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Commentary

The U.S. now has a Mad-utin problem. It's solvable — if we drop the dictator hypocrisy

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AP
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PETRO-PARTNERS? President Biden (left) and Venezuelan leader Nicolas Maduro

COMMENTARY: If Trump dealt with Kim, then Biden can deal with Maduro — as long as Biden treats Venezuela's dictator tougher than Trump treated North Korea's.

Two weeks into the global crisis leaching from Russia’s monstrous invasion of Ukraine — as Americans stare at the prospect of paying as much for gas as they do for guns — the U.S. now has a Mad-utin problem:

Should the Biden Administration lift U.S. sanctions on the oil Venezuelan strongman Nicolás Maduro’s regime exports, in order to make up for the ban Biden just slapped on crude imports from Russian strongman Vladimir Putin’s regime?

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Top U.S. officials discussed the possibility, among other issues like releasing Americans imprisoned in Venezuela, with top Maduro officials in Caracas last weekend. But this actually leaves Americans wrestling with two issues: not just the urgent need to find replacement petroleum, but the just as urgent need to fight repressive presidents — dictators like Maduro.

On the one hand, it’s nauseating to think of the U.S. seeking help from and offering help to a thug whose goons have committed what U.N. investigators call crimes against humanity. A guy who's annihilated Venezuela’s economy and democracy, forcing a fifth of its population to flee the country. A wingnut the U.S. doesn’t even recognize as Venezuela’s legitimate head of state — and Putin’s biggest cheerleader in Latin America during Russia’s Ukraine blitzkrieg.

READ MORE: Rubio's hypocrisy on Trump, North Korea — call in Rubiocrisy — is bad for Latin America

On the other hand, as I’ve said before in this space, it’s right for the U.S. to engage even vile U.S. foes when there’s a valid opening.

It was right for former President Obama to reboot relations with communist Cuba in 2014, especially since half a century of isolation policy hadn’t moved the island one pulgada toward democracy. And it was right for former President Trump to sit down with North Korea’s own communist crazy, Kim Jong Un — even though Kim brutalizes his population and starves it to pay for nuclear missiles.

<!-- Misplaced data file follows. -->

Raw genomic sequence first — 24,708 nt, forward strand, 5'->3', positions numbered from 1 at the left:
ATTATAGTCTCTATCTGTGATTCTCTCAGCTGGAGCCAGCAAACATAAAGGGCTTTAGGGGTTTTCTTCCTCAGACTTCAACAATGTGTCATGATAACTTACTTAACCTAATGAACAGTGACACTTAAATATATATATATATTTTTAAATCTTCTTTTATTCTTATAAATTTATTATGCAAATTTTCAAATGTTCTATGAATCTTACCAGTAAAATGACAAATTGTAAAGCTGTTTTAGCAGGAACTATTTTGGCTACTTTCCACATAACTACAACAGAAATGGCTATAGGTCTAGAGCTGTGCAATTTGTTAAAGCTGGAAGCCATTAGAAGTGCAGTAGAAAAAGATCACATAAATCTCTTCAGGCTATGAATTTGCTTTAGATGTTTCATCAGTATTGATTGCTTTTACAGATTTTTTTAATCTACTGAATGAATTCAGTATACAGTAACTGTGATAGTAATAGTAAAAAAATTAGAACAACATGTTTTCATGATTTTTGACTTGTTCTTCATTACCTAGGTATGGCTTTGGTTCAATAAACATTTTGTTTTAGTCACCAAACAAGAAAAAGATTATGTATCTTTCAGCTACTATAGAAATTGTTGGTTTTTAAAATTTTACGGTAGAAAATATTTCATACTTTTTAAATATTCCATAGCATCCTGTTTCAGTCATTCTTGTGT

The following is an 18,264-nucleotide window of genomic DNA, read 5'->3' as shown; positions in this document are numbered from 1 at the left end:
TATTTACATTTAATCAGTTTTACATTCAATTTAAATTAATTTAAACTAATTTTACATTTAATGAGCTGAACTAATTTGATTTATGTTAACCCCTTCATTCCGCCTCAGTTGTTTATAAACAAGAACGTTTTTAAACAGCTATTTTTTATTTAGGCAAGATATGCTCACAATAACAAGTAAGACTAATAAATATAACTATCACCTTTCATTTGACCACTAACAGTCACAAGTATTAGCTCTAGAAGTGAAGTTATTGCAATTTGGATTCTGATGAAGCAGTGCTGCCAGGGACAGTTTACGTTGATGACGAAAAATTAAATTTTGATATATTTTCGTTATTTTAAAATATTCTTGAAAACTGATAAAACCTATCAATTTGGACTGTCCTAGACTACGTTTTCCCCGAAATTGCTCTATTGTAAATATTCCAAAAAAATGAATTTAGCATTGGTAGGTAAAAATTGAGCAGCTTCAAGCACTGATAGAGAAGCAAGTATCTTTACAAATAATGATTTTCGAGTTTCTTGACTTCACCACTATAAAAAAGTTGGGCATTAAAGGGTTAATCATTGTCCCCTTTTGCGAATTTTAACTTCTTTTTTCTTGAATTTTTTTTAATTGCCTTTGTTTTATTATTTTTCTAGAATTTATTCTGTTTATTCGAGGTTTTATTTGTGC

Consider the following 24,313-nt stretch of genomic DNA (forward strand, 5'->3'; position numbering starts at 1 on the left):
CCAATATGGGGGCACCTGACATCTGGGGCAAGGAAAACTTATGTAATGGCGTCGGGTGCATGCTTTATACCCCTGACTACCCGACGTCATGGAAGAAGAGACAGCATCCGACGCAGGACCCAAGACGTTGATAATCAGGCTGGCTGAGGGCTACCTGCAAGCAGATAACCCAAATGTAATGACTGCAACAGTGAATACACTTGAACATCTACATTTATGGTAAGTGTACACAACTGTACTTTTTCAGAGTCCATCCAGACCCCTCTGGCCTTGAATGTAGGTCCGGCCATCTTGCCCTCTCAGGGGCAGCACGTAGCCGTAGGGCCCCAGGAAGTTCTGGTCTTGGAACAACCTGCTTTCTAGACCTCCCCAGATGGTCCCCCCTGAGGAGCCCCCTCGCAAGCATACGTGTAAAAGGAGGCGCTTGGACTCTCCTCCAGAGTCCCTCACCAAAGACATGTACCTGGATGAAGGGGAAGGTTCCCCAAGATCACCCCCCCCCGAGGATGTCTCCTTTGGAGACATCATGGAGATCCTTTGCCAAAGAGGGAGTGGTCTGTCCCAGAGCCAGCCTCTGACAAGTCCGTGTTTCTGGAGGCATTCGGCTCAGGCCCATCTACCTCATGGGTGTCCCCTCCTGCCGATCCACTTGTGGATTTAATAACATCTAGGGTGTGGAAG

Politicos like Rubio can't defend Trump's bromance with a dictatorial U.S. foe in North Korea and then cry foul when Biden engages another in Venezuela.

In fact, guess who else didn't denounce Trump’s Singapore huddle with Kim in 2018? Our own Florida Sen. Marco Rubio. He even got furious with the media then for questioning Trump’s ludicrous description of Kim as a “talented” statesman whose people “love him.”

“I don’t recall all the ‘experts’ criticizing Obama when he met with a brutal dictator in #Cuba [then President Raúl Castro] who also oversaw a police state & also killed & jailed his opponents,” Rubio tweeted.

FLORIDA VOTES

The media and “experts” did criticize Obama for missteps during that 2016 visit to Havana, like his bit-too-chummy outing with Raúl to a baseball game. But the more important point is that politicos like Rubio can’t defend Trump's bromance with a rabid U.S. enemy and then decry last weekend’s Caracas confab — as Rubio of course did, again on Twitter:

Biden, he tweeted, “wants to replace the oil we buy from one murderous dictator with oil from another murderous dictator.” Translation: it’s OK for Trump to woo a murderous dictator in North Korea, but Biden’s a traitor for talking to one in Venezuela — whose exiles come to Florida and vote.

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Evan Vucci
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AP
Then President Trump (right) and North Korean dictator Kim Jong Un in Singapore in 2018.

Once we get past that hypocrisy — or Rubiocrisy — the real question becomes how should the U.S. deal with Maduro during this crisis? And the answer is: a hell of a lot tougher than Trump dealt with Kim.

Start by recognizing that Maduro needs to sell us his oil again more than we need to buy it. Yes, it would be nice to have the half million barrels a day Venezuela’s wrecked petro-industry could supply us as gasoline levitates toward $6 a gallon. But that’s a fraction of what the U.S. imports. Meanwhile, Maduro desperately needs to take advantage of the more-than-$100-a-barrel price window while it lasts — especially now when Russian banks can't help him sidestep the hurdles that U.S. sanctions put in the way of selling Venezuelan oil around the world.

So seller, meet your buyer:

To relax sanctions, America can press much harder for real democratic reforms in Venezuela, including the release of political prisoners and a new, credible presidential election that Maduro would almost certainly lose. Add leverage by requiring Maduro, under close international monitoring, to let most if not all the oil revenue go to NGOs who’ll deliver food, medicine and other scarce essentials directly to beleaguered Venezuelans.

Fact is, the Mad-utin conundrum is solvable. There’s a way to have our replacement petroleum and eat up a repressive president too.